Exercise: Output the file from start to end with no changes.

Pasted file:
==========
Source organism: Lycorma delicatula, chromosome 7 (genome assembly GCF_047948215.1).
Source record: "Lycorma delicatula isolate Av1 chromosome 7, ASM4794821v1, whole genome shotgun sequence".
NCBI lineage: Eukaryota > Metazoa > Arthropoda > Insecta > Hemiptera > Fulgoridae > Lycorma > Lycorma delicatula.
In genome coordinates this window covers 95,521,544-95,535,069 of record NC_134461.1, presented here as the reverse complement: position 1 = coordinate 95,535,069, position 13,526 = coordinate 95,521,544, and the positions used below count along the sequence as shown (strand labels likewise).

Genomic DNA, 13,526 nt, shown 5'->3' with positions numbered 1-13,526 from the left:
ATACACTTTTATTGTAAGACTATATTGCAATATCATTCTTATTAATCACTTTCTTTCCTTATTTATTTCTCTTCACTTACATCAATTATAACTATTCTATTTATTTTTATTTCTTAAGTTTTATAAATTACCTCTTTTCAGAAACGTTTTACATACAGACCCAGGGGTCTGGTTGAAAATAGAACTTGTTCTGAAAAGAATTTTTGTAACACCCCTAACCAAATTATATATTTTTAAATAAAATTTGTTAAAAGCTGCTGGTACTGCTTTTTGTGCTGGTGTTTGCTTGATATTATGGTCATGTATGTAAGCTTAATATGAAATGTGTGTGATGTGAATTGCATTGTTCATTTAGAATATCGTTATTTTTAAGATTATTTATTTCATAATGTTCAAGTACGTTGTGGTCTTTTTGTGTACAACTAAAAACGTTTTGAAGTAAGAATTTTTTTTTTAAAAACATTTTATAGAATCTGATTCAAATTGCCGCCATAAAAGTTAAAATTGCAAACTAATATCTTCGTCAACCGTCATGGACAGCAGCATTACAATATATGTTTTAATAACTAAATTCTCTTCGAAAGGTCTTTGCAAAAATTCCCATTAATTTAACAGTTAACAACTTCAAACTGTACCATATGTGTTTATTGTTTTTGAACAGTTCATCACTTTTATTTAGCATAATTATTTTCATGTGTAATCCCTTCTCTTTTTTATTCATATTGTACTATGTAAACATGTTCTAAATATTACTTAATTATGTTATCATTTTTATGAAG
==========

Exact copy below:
Source organism: Lycorma delicatula, chromosome 7 (genome assembly GCF_047948215.1).
Source record: "Lycorma delicatula isolate Av1 chromosome 7, ASM4794821v1, whole genome shotgun sequence".
NCBI lineage: Eukaryota > Metazoa > Arthropoda > Insecta > Hemiptera > Fulgoridae > Lycorma > Lycorma delicatula.
In genome coordinates this window covers 95,521,544-95,535,069 of record NC_134461.1, presented here as the reverse complement: position 1 = coordinate 95,535,069, position 13,526 = coordinate 95,521,544, and the positions used below count along the sequence as shown (strand labels likewise).

Genomic DNA, 13,526 nt, shown 5'->3' with positions numbered 1-13,526 from the left:
ATACACTTTTATTGTAAGACTATATTGCAATATCATTCTTATTAATCACTTTCTTTCCTTATTTATTTCTCTTCACTTACATCAATTATAACTATTCTATTTATTTTTATTTCTTAAGTTTTATAAATTACCTCTTTTCAGAAACGTTTTACATACAGACCCAGGGGTCTGGTTGAAAATAGAACTTGTTCTGAAAAGAATTTTTGTAACACCCCTAACCAAATTATATATTTTTAAATAAAATTTGTTAAAAGCTGCTGGTACTGCTTTTTGTGCTGGTGTTTGCTTGATATTATGGTCATGTATGTAAGCTTAATATGAAATGTGTGTGATGTGAATTGCATTGTTCATTTAGAATATCGTTATTTTTAAGATTATTTATTTCATAATGTTCAAGTACGTTGTGGTCTTTTTGTGTACAACTAAAAACGTTTTGAAGTAAGAATTTTTTTTTTAAAAACATTTTATAGAATCTGATTCAAATTGCCGCCATAAAAGTTAAAATTGCAAACTAATATCTTCGTCAACCGTCATGGACAGCAGCATTACAATATATGTTTTAATAACTAAATTCTCTTCGAAAGGTCTTTGCAAAAATTCCCATTAATTTAACAGTTAACAACTTCAAACTGTACCATATGTGTTTATTGTTTTTGAACAGTTCATCACTTTTATTTAGCATAATTATTTTCATGTGTAATCCCTTCTCTTTTTTATTCATATTGTACTATGTAAACATGTTCTAAATATTACTTAATTATGTTATCATTTTTATGAAG